CEA is importantly not the answer to all the systemic problems in food production, but it is a powerful method that adds much needed resilience into supply chains, as the climate across the globe changes.

How Can Greenhouses, Vertical Farms & Container Farms Work Together?

Article from | LettUs GROW

Greenhouses, vertical farms and container farms are all different forms of indoor farming, also known as Controlled Environment Agriculture (CEA). As our climate grows increasingly hostile, and we wake up to the environmental cost of exporting produce across the globe, nations are turning to indoor farming in an effort to strengthen food networks and reduce their reliance on international exports.  

It is no longer a case of will indoor farming technology be used to feed our ever growing population, but what form will it take. CEA is importantly not the answer to all the systemic problems in food production, but it is a powerful method that adds much needed resilience into supply chains, as the climate across the globe changes.

Commercial greenhouses, vertical farms and container farms are all going to be needed to help support our changing food supply system, and where they are best situated to work collaboratively with traditional farming practices is going to be a defining factor in their usage. 

Automated commercial greenhouses 

Positives: Extensive supply potential, less energy intensive, diverse crop portfolio

Considerations: Space required, level land, source of energy 

Also referred to as “glasshouses”, commercial greenhouses are often viewed as the most traditional form of indoor farming. Automated commercial greenhouses operate using a single layer of crops positioned under a ceiling of glass, using a combination of natural sunlight and LED or halogen lights, allowing them to grow out of season and extend the growing hours of the day.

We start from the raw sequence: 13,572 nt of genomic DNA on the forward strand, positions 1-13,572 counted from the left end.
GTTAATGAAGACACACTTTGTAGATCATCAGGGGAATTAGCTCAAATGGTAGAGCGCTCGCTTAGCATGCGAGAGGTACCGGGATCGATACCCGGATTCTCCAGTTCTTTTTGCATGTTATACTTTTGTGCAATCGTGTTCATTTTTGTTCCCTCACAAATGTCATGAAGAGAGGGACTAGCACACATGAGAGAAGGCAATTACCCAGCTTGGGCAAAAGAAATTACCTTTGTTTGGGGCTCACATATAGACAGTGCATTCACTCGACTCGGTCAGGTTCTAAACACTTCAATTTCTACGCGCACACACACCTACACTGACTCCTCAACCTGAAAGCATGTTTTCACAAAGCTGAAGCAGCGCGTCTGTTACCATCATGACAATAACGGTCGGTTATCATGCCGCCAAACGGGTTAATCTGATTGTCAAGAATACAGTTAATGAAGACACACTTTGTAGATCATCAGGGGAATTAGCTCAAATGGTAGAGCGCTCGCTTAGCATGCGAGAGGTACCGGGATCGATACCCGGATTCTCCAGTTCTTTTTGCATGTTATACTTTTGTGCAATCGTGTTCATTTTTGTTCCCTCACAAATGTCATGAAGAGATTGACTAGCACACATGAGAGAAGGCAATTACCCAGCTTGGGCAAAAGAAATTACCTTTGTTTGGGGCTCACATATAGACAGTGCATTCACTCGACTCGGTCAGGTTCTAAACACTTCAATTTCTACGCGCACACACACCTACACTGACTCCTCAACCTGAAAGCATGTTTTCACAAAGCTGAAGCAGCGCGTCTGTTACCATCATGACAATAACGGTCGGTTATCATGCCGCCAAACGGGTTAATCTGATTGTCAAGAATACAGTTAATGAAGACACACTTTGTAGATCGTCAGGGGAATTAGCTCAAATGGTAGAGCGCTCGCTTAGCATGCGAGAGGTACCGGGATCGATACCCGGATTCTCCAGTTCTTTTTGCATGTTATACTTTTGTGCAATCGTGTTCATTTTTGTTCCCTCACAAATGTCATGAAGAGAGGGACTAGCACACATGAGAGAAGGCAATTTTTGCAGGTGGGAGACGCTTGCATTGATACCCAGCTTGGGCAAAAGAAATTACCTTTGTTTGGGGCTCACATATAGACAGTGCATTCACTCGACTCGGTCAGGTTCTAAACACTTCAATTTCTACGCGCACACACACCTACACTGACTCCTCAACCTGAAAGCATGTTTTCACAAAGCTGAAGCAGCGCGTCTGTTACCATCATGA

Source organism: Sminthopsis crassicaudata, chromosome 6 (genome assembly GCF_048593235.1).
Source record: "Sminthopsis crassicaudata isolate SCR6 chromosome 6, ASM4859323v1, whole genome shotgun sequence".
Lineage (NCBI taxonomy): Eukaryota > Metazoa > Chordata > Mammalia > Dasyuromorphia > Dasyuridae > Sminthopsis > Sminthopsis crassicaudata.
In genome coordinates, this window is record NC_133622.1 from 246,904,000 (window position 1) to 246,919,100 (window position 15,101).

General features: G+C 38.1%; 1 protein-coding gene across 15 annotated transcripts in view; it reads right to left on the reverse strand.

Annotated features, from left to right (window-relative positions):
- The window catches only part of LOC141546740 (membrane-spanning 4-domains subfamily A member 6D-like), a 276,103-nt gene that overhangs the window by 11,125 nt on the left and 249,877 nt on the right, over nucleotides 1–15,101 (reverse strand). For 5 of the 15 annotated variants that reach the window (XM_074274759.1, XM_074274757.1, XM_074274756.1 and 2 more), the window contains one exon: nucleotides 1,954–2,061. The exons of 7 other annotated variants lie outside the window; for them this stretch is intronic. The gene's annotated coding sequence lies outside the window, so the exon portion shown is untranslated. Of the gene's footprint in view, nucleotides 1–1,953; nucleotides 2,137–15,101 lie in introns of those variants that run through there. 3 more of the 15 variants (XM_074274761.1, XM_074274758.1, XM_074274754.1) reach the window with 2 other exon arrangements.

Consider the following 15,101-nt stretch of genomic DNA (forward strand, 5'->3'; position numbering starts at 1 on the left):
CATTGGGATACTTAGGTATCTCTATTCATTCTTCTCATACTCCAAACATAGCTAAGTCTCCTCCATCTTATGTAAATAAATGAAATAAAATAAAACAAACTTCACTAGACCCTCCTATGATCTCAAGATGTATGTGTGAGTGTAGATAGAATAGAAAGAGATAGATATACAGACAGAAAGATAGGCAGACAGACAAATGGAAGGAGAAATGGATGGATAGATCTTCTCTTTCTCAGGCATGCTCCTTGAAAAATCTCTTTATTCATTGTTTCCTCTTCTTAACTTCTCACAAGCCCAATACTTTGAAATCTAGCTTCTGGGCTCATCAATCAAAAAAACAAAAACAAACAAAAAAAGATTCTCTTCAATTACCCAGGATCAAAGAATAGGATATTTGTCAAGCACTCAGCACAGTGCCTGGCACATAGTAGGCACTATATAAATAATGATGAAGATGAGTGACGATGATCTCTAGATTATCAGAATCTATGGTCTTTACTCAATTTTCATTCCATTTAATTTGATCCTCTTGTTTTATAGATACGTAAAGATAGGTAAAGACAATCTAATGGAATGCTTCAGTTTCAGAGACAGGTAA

By supplementing the additional power needed for artificial lights with natural sunlight, greenhouse growers have the benefits of much lower energy footprints when compared to vertical farms, whilst still reaping the benefits of year round growing potential and reliable harvests. Greenhouse growers are however not exempt from the instability of the energy market, and will need to consider carefully where they are sourcing the power needed to grow the vast quantities of produce they are capable of. Commercial greenhouses are particularly suitable for utilising low-grade biomass waste-heat and CO2 capture from industrial sites to supplement their energy, so feasibility studies should be conducted to assess potential local sources. 

Growers can use soil, hydroponics and even aeroponics to fertilise and irrigate their produce, allowing growers a range of options to diversify their crop selection. Depending on the irrigation method, greenhouse growers can harvest crops such as tomatoes, strawberries, leafy greens and herbs all year round, and have even found success growing vanilla pods, which have become increasingly threatened by tropical storms and deforestation in Madagascar, which supplies 85% of the world's vanilla. 

Due to the expansive size, controlled environments and year round growing potential, commercial greenhouse facilities are able to greatly exceed crop yields found in conventional agricultural operations, and supply vast regions with steady supplies of fresh and healthy food. 

One important aspect to remember is that greenhouses need large amounts of space. Greenhouses typically run in hectares, not metres, so having the land to accommodate a large-scale set-up is key. For this reason, densely populated urban locations are unsuitable for major greenhouse constructions, as are areas with sloping hills and uneven ground. 

Vertical farm graphic

Vertical farms

Positives: Year round harvest, less space required, suitable for urban and rural locations

Considerations: Source of energy, energy consumption, suitable crop selection 

Vertical farms are becoming far more common in agriculture than they were a decade ago. Crops are grown in densely packed shelving which span the length and breadth of warehouses or underground growing facilities, with LED lights acting as the sunlight, and irrigation from hydroponics or aeroponics used to supply the nutrients and the water.

With the use of LEDs comes the added need for power, and it will likely be the largest output in any indoor farming business model. Accessing low-carbon energy sources or building dedicated biomass or solar solutions to feed vertical farms will be a must-have addition to make sure crops are not only cost-effective for the consumer, but that carbon emissions associated are also reduced..